(The Hour, 10/13/17)
WILTON — Anderson Campbell worked on his Chromebook inside the library at Middlebrook School, as did his classmates beside him.
They were learning how to use Google Docs, Sheets and other apps in their new digital citizenship class for sixth-graders. The class is meant to teach responsible and safe use of the Chromebooks the school loans to them, now that they can bring them home. This is a change they’ve come to welcome and embrace, he said.
“It helps you to do some things, such as homework,” Campbell added.
The new course and rollout of Chromebooks at Middlebrook are part of the districtwide “Ready Access” plan, which launched at the start of the 2017-18 school year. Under this tech initiative, high school students bring their own devices to school, middle-schoolers are loaned Chromebooks and elementary school students have access to Chromebooks and iPads.
This 1:1 model is designed to integrate technology and 21st century skills in a more seamless and personalized way, said Fran Kompar, the district’s director of instructional technology and digital learning.
“Now with the access, if in fact there is an opportunity in the classroom that technology can be used, it’s available to be used,” she said. “I think the power of technology is that it honestly supports our vision and mission for the district.”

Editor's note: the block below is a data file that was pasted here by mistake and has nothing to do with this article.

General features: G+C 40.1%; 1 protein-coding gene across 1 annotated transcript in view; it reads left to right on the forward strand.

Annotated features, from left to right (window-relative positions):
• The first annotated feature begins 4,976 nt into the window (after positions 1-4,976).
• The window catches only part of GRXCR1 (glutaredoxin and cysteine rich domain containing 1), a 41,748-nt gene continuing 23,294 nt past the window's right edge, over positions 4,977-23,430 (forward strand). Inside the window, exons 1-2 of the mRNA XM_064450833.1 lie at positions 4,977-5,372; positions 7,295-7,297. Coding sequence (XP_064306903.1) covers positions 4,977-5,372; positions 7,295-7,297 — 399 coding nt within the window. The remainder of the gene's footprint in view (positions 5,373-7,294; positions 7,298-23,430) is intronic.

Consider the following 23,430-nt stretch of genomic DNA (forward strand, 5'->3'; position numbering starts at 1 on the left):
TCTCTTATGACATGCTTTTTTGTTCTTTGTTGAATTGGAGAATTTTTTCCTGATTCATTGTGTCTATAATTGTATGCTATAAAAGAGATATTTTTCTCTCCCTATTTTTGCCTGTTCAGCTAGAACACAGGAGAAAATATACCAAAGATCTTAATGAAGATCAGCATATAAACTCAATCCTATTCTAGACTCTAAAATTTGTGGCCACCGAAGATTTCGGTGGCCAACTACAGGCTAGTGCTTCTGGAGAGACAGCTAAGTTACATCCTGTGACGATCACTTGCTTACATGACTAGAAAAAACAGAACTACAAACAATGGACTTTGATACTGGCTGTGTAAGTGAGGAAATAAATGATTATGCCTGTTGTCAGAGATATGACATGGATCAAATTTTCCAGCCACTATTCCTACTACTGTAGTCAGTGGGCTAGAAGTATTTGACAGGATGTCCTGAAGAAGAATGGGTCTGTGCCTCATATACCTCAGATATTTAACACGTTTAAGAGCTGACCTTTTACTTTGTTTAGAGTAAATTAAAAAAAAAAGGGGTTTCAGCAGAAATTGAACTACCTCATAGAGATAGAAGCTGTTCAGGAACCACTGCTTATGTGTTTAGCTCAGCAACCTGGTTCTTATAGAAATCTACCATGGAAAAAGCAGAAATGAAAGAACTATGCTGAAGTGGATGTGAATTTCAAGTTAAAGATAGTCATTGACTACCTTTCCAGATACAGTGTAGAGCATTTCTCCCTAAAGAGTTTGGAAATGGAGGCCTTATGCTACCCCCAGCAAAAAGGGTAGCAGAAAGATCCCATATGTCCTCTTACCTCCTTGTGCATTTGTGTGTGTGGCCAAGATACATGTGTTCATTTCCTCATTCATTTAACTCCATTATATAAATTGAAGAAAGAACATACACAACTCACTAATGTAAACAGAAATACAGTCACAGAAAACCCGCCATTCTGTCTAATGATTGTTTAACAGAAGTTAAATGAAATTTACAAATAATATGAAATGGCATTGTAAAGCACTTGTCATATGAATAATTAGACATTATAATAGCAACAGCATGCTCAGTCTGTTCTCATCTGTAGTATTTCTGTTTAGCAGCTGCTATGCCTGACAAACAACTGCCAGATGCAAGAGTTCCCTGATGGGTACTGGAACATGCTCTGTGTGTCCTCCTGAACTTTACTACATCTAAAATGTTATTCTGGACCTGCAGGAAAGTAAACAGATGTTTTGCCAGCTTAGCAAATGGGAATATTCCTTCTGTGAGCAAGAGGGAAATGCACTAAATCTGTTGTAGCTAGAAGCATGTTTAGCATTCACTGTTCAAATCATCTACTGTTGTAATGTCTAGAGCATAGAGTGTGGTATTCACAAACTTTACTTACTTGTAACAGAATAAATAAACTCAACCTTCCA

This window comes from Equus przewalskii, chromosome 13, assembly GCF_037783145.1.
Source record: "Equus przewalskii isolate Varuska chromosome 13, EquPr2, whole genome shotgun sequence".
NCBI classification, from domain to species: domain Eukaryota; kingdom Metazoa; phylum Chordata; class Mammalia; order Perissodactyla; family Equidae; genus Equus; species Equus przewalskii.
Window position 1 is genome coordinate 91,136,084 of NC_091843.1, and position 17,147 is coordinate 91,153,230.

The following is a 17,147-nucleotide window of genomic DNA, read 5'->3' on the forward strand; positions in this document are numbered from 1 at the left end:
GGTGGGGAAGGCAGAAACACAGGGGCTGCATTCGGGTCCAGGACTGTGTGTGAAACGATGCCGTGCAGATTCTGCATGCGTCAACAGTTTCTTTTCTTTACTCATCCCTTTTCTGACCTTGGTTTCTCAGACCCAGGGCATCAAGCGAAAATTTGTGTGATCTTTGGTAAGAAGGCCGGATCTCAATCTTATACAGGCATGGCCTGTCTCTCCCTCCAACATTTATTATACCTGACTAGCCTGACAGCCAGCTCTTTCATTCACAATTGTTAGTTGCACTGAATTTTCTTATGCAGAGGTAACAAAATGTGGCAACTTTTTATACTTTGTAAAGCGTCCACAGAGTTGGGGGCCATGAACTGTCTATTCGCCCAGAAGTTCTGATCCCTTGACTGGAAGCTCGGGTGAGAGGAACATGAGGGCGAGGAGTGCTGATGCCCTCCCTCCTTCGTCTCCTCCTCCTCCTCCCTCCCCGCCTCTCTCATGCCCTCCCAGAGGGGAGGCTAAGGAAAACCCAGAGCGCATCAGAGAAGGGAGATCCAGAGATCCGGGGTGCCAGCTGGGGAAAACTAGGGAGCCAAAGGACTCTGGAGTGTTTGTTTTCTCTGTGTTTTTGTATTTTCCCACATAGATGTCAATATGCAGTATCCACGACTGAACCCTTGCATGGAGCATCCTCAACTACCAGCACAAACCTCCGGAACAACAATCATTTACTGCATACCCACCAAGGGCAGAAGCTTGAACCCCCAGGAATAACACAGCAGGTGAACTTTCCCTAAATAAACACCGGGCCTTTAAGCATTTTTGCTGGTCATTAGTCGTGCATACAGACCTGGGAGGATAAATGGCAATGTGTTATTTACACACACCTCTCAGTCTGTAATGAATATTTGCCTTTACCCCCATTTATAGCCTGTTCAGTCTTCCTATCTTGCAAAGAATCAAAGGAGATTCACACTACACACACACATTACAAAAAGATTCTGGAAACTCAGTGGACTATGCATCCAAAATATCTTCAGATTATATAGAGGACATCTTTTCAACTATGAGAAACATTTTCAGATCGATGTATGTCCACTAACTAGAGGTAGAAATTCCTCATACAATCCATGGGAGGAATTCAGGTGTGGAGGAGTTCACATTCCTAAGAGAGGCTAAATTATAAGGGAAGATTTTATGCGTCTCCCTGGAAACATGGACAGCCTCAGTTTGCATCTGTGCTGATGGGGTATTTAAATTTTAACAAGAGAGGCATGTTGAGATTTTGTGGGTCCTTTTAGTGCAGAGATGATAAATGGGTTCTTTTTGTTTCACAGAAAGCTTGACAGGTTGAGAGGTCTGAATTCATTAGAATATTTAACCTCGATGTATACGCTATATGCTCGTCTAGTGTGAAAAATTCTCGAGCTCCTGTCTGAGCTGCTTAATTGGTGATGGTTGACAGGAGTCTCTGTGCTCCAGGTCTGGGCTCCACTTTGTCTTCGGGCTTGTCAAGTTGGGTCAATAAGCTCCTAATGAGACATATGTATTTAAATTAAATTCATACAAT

To ensure a smooth transition, the initiative has been implemented in a manner that allows staff and students to understand what equipment is coming in, when it’s coming in and how to use it, Kompar said.
Each grade level completed a digital citizenship boot camp before the initiative rolled out — discussing privacy issues, digital footprints, and safe and responsible use of devices. Students in transition years, such as fifth grade or eighth grade, also learn different skills so they do not arrive to a new building with an interruption in their instruction. Similarly, staff receive ongoing training on professional development days.